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Thread: Huge study shows red meat boosts risk of dying young page 3

  1. #21
    trekfan's Avatar
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    Quote Originally Posted by lssanjose View Post
    That's what I told my parents, after I told them I ate as many as 12 eggs a day (not all the time). I felt a lot better than I did, when I fed myself corn flakes (the best thing I could have done was cut out corn from my diet, as well as grains [wheat]), and skim milk.
    Yep, I hear you. My father thinks this is "Primal thing" is just silly. My siblings don't get it (but they're metabolisms are unbelievably good) and my mother, she gets some of it but not all of it. I just eat what I eat and they eat what they eat, but the discussion, ah, always ongoing. They'll come around...when they want to

  2. #22
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    Quote Originally Posted by lssanjose View Post
    Thanks, for this. It just dawned on me: my school has journal access. I'm doing it for my MBA, but I forgot I could check out whatever I can on nutrition, and the like.
    Please share as much as you can if you find anything interesting!
    Re-focusing on the Primal Lifestyle in 2012!

    Starting: 221.0lb, 29.5% BF (1/9/2012)
    Latest: 208.9, 26.1% BF (3/19/2012)

    http://www.marksdailyapple.com/forum/thread35679.html

  3. #23
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    Quote Originally Posted by captaineight View Post
    All the scientific evidence suggests our ancestors would have had a steady supply of fruit, vegetables, berries, seaweed and root vegetables.
    Where can you find a steady supply of fruit, vegetable, berries and root vegetable year round?

    Where are your ancestors from? Most of Africa (the original ancestral home of all of us) is course quite arrid, and the fruits available in the lusher regions are often totally unpalatable to humans. Chimp researchers will tell you that they cannot eat 90% of the plants that chimps forage on. They are too bitter or astringent.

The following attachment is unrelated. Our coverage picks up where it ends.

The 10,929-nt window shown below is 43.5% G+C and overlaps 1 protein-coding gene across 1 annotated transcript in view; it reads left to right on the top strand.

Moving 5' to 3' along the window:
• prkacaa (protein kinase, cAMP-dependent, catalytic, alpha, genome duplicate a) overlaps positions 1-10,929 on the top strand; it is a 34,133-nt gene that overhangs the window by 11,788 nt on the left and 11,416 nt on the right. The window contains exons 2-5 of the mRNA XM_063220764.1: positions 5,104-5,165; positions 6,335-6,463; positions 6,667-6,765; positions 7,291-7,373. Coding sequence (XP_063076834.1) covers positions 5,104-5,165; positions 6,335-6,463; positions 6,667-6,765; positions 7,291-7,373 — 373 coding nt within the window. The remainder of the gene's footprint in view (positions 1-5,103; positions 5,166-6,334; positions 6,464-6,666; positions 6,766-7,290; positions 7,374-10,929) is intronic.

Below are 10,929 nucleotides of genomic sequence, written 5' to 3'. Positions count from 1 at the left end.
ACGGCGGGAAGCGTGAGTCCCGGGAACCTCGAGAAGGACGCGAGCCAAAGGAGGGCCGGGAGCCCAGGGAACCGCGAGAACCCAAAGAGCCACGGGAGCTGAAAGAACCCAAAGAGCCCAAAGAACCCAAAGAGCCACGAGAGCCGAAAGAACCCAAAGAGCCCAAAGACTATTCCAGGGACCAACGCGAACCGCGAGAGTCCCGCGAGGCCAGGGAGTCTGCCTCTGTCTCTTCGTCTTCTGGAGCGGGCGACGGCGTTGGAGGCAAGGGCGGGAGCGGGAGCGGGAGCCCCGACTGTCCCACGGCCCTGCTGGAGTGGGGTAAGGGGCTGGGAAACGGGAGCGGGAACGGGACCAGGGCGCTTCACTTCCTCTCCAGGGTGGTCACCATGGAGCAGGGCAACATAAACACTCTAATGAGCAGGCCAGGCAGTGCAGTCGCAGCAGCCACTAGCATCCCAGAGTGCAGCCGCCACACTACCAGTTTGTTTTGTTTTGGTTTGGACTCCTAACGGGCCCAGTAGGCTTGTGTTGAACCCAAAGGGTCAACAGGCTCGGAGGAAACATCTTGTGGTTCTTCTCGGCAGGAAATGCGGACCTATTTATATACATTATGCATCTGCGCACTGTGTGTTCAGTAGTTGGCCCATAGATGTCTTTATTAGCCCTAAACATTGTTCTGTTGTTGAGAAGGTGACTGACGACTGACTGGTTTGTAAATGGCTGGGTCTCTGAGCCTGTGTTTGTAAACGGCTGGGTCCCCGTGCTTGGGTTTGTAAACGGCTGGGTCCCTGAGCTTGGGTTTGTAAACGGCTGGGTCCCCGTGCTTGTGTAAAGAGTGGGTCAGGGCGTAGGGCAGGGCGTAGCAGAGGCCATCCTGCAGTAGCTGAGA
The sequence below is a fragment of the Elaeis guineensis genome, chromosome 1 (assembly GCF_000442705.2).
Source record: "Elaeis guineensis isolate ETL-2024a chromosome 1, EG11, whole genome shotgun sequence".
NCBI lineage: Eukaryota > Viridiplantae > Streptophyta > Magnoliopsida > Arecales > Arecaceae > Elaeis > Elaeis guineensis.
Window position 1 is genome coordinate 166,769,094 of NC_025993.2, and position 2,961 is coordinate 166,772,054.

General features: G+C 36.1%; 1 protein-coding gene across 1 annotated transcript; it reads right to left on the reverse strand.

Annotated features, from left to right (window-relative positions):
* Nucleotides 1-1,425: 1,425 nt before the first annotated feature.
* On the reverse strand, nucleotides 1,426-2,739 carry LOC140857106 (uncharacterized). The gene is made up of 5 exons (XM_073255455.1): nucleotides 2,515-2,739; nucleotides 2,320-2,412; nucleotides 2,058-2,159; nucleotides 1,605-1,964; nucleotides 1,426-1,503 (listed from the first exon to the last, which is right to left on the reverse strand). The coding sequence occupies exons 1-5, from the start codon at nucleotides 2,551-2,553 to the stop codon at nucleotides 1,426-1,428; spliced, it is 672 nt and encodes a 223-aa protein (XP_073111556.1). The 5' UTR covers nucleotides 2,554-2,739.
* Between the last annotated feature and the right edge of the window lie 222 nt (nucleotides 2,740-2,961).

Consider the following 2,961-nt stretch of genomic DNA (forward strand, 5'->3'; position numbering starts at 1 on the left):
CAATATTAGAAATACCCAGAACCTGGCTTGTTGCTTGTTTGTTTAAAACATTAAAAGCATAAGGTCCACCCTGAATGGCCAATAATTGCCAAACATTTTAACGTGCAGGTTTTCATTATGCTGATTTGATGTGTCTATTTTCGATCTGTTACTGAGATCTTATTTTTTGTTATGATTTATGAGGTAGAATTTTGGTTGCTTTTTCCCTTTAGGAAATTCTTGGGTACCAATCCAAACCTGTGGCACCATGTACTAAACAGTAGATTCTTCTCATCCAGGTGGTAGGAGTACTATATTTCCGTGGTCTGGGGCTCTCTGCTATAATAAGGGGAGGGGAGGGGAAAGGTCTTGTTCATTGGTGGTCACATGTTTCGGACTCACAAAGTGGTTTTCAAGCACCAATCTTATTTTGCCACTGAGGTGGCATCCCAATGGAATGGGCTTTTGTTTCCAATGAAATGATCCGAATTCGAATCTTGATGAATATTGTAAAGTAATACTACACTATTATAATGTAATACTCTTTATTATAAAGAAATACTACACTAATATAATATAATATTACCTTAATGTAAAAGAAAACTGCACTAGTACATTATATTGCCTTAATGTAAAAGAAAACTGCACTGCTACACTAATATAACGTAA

If you are of European descent, your ancestors were also survivors of the worst of the ice age, where you were unlikely to find many carbohydrates at all. Don't forget the megafauna that used to populate the globe until we ate them out of existence.

    There are a few "sweet spots" around the world that have year round fruit and tubers, but the environments that shaped our species were most likely fat/protein rich, and carb poor.

    Starches from tubers are essentially not edible unless cooked, and while cooking has played a role in our evolution, we were moving from foliage to meat long before we controlled fire.

  4. #24
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    Quote Originally Posted by tim_1522 View Post
    Please share as much as you can if you find anything interesting!
    Will do. The thing I like about this site is, Mark digs up the studies, or any studies he can regarding a subject intriguing him; or he plans on writing about. Robert Su M.D. is another guy who uses studies to promote his Carbohydrates Can Kill Podcast material.

  5. #25
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    Here is the abstract of one of the studies (The red meat one) being cited in the media:
    Arch Intern Med -- Abstract: Red Meat Consumption and Mortality: Results From 2 Prospective Cohort Studies, March 12, 2012, Pan et al. 0 (2012): archinternmed.2011.2287v1
    The full text is available too.

    Here is the second study they are citing, looks like full text pdf is available too:
    Sweetened Beverage Consumption, Incident Coronary Heart Disease and Biomarkers of Risk in Men

    Another nail in the coffin for the main stream media -
    First line of the abstract:
    "Red meat consumption has been associated with an increased risk of chronic diseases. However, its relationship with mortality remains uncertain."
    Title of the article I read:
    "Red Meat Tied to Increased Mortality Risk‎ "

    Anything for a good headline...

    -Keith

  6. #26
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    These stores rock! Now everyone will run around screaming how bad red meat is, and meat sales will plummet. Prices for meat will go down. Too bad it will only be processed meat though.